Some reviews have said that Cassandra may be gay. She fears men and finds women fascinating “up to a point.”

Whether she has actually pursued any women romantically yet is not made clear. There is a woman, Liz, who keeps calling her but we don’t know if they are friends or lovers.

Her family lives on a California ranch and didn’t mingle much with the townspeople. They were a “closed corporation.” She seems incapable of forming healthy relationships outside of her family.

Is Cassie possibly being gay another reason why she is so unsure about her own identity? This book was first published in 1962 so it was long before homosexuality was commonly acknowledged.

wedding rings

Cassandra and Judith Are Twins

Cassie is not used to reaching out beyond her family and when Judith left for New York it was a shock. Now Judith wants to get married to a doctor Cassie has never met and the whole idea is terrifying to Cassie.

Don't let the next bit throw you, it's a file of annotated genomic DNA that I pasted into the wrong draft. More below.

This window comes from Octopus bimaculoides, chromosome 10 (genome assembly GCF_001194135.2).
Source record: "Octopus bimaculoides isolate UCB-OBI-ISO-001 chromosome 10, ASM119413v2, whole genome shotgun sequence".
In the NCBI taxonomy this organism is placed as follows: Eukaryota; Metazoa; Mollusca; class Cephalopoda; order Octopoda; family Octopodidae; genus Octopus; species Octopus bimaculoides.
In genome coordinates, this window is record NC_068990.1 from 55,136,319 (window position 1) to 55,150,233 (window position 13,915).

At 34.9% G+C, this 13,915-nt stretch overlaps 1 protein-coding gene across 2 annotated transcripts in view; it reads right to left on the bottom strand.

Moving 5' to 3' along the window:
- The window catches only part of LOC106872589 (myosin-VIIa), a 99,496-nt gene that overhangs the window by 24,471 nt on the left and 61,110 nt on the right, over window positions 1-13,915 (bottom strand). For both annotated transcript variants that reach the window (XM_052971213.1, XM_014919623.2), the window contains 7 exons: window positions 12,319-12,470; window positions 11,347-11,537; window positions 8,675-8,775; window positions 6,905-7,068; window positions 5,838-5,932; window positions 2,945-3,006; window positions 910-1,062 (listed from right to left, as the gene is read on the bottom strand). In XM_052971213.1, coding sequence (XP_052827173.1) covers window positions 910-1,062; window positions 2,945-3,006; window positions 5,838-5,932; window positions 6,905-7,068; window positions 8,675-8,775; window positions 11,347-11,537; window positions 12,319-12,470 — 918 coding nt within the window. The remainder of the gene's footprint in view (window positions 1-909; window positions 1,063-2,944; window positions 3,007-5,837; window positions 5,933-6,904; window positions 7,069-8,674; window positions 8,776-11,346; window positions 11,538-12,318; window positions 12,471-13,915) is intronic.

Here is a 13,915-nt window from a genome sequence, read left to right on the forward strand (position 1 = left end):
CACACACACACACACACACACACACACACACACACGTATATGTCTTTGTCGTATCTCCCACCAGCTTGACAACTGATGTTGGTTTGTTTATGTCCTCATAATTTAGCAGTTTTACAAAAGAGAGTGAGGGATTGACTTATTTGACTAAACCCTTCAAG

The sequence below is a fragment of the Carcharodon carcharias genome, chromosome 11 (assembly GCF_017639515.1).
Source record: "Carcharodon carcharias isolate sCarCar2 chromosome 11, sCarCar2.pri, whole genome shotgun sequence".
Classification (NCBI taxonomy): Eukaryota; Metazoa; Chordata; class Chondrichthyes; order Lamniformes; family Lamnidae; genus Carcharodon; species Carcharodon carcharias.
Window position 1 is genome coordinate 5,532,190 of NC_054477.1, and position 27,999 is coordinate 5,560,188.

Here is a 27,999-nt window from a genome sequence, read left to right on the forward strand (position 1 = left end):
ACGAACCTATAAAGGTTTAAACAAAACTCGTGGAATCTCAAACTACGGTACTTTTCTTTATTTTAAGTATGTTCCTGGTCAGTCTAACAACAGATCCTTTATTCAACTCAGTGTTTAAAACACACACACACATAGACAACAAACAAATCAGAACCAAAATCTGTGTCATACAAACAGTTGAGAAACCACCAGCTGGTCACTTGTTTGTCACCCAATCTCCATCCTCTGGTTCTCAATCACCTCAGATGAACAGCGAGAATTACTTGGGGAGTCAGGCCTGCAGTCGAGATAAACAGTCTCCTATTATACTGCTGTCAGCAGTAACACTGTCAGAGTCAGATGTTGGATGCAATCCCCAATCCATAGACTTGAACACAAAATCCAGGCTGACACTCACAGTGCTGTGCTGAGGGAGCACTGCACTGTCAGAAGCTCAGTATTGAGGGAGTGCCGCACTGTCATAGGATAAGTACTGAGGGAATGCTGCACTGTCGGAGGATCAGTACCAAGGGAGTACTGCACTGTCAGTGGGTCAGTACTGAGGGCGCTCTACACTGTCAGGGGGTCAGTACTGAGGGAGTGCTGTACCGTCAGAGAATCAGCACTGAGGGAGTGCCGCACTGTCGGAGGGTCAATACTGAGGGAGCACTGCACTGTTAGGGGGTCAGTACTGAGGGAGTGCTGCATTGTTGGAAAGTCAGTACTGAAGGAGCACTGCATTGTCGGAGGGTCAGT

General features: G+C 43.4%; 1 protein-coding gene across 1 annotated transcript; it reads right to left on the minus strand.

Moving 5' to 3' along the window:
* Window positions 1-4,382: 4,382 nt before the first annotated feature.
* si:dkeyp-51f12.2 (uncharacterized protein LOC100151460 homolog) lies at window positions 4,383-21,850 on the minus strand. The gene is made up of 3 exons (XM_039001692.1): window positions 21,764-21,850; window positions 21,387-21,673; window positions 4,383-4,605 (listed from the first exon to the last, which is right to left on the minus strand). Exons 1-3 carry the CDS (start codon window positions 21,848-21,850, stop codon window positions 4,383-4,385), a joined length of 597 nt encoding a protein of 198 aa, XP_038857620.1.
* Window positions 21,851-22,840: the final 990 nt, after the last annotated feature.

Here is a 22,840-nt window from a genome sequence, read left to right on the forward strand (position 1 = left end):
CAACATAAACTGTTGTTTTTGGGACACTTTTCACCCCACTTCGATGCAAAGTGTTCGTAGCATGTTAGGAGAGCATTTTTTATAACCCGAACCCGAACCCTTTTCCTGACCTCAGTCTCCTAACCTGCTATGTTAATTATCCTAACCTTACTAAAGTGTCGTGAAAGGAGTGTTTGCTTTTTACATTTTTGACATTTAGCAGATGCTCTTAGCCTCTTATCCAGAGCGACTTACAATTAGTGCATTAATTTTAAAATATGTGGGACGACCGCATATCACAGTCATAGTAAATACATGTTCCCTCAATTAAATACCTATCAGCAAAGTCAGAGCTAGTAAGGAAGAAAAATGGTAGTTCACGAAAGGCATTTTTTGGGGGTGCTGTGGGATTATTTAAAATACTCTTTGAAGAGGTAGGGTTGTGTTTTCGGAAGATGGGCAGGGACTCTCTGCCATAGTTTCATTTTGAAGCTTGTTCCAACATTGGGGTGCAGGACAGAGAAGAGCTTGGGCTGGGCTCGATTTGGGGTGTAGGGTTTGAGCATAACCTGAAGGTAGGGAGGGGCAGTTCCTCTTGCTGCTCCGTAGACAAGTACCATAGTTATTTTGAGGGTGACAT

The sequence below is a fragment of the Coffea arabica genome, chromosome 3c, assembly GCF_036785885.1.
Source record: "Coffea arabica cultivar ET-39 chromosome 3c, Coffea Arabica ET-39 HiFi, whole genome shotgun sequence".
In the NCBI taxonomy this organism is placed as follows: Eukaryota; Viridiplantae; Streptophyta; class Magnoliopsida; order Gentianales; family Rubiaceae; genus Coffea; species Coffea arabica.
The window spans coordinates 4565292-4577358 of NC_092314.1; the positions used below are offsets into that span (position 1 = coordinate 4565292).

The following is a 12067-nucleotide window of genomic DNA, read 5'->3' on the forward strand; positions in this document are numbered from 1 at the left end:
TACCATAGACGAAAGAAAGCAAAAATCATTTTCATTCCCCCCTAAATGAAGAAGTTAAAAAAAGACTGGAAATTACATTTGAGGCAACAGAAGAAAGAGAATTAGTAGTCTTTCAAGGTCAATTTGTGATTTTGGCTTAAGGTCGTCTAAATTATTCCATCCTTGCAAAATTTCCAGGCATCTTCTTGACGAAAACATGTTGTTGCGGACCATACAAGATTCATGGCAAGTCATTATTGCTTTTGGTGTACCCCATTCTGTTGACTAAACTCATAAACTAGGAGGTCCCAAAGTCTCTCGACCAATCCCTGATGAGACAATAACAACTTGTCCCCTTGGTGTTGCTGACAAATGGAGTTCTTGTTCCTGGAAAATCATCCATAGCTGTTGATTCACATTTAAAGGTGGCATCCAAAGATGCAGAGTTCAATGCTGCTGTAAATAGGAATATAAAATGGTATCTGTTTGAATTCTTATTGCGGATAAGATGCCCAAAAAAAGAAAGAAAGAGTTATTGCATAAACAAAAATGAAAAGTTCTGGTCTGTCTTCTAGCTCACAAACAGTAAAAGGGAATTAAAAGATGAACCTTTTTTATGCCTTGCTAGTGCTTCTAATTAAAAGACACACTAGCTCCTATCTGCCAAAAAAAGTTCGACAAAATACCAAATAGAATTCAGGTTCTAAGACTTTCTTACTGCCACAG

As Judith says to Cassandra at a critical point:

Cass, you’ll be somebody; you’re the brightest; there’s nothing you can’t do, so don’t let me stop you. We’re two separate people. Separate and different. I’m me; you’re you; and there’s no curse on us. We’ve got our lives to live . . .

The use of the names of Cassandra and Judith is interesting. Both are present in classical and/or Biblical literature.

Cassandra was born 11 minutes before Judith.

Judith says about Cassie:

. . . she was setting up such a howl that all he could think of as Cassandra wailing from the walls of Troy. So he named her that. They didn’t name me for two weeks, and then they got mine out of Apocrypha.

The Novel’s Structure